“We have already shown above that the abolition of a state of affairs in which relations become independent of individuals, in which individuality is subservient to chance and the personal relations of individuals are subordinated to general class relations, etc.—that the abolition of this state of affairs is determined in the final analysis by the abolition of division of labour. We have also shown that the abolition of division of labour is determined by the development of intercourse and productive forces to such a degree of universality that private property and division of labour become fetters on them. We have further shown that private property can be abolished only on condition of an all-round development of individuals, precisely because the existing form of intercourse and the existing productive forces are all-embracing and only individuals that are developing in an all-round fashion can appropriate them, i.e., can turn them into free manifestations of their lives. We have shown that at the present time individuals must abolish private property, because the productive forces and forms of intercourse have developed so far that, under the domination of private property, they have become destructive forces, and because the contradiction between the classes has reached its extreme limit. Finally, we have shown that the abolition of private property and of the division of labour is itself the association of individuals on the basis created by modern productive forces and world intercourse.” (ibid 438-9)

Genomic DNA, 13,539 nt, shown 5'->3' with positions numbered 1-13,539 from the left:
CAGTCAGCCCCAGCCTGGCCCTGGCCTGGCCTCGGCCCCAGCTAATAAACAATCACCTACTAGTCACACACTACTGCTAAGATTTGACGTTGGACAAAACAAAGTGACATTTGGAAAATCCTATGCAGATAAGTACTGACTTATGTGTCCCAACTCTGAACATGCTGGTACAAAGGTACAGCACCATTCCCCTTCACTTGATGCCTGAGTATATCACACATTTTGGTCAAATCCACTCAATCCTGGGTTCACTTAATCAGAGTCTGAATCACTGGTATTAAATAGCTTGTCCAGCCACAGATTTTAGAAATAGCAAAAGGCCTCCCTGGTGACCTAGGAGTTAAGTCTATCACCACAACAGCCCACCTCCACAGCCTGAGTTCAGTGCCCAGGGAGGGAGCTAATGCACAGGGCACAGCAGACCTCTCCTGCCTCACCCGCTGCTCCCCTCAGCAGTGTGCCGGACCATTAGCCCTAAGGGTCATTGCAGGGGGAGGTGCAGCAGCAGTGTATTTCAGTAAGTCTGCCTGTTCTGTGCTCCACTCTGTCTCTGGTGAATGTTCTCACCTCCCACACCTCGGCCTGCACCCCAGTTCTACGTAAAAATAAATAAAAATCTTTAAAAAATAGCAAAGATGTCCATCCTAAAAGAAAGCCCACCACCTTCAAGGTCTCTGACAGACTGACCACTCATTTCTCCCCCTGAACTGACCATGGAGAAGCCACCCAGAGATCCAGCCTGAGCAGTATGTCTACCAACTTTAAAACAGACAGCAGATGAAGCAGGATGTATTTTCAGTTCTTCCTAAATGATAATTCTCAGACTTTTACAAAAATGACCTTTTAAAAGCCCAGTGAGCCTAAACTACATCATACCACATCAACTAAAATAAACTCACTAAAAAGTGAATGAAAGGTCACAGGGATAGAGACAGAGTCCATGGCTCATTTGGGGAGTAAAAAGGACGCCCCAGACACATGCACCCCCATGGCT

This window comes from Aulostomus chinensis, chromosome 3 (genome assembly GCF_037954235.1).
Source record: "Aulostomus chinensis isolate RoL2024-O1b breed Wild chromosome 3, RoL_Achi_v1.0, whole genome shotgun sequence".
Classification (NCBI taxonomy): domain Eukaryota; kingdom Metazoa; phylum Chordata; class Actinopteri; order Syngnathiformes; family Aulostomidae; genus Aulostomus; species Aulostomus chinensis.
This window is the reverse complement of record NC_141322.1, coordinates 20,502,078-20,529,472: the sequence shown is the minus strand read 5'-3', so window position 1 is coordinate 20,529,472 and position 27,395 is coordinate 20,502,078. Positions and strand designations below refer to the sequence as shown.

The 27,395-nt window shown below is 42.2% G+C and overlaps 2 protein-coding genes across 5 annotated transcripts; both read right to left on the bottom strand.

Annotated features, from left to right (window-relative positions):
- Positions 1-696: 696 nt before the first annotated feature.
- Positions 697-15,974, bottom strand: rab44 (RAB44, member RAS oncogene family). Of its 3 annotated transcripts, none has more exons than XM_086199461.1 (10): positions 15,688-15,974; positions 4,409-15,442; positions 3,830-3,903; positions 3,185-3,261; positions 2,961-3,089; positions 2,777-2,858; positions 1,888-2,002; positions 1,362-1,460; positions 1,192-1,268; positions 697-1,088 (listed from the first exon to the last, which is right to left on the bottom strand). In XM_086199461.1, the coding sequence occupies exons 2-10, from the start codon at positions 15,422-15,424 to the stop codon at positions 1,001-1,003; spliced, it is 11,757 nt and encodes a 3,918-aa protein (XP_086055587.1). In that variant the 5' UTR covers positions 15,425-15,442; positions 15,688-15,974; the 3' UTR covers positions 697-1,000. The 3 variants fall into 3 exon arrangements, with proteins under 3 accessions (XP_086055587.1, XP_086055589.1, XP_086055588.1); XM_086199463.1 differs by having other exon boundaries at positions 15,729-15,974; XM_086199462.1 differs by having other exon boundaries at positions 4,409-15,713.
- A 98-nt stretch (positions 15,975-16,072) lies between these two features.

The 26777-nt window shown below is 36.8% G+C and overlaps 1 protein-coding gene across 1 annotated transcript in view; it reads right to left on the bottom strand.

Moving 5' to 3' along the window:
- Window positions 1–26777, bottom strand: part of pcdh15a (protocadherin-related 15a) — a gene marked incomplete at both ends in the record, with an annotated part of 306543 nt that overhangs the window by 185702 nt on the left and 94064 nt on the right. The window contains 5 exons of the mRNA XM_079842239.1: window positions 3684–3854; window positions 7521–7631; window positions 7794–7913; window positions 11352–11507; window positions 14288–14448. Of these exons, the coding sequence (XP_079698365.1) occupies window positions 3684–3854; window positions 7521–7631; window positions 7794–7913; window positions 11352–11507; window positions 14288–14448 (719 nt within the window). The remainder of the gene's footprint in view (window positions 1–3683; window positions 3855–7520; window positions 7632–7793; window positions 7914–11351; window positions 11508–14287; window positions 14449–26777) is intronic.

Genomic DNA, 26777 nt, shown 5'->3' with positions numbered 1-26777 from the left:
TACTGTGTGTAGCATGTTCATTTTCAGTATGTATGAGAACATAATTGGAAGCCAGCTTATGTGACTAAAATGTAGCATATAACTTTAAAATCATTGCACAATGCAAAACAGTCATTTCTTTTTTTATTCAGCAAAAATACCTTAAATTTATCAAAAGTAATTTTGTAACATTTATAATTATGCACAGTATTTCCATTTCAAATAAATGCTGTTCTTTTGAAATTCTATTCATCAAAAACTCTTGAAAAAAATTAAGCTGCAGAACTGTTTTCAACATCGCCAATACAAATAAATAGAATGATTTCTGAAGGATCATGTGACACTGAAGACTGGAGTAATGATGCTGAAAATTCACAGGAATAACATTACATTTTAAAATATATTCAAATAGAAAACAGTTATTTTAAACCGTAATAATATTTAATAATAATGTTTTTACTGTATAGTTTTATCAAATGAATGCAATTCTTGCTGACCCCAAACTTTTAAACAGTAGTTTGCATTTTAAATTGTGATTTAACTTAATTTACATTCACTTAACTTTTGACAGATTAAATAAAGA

From an interview with Moishe Postone, whose basic argument has been reformulated in his numerous publications, and is nicely encapsulated here:

“My reformulation of the central categories of Marx’s critique of political economy was influenced in part by the massive global historical transformations since 1973. Retrospectively, from the vantage point of the early 21st century, we can see more clearly that capitalism has existed in a number of different historical configurations – for example, 19th century liberal capitalism, 20th century state-centric “Fordist” capitalism and, now, neo-liberal global capitalism. This indicates that capitalism’s history cannot be adequately grasped as a linear development. It also, more importantly, indicates very strongly that capitalism’s most basic features cannot be identified completely with any of its more specific historical configurations.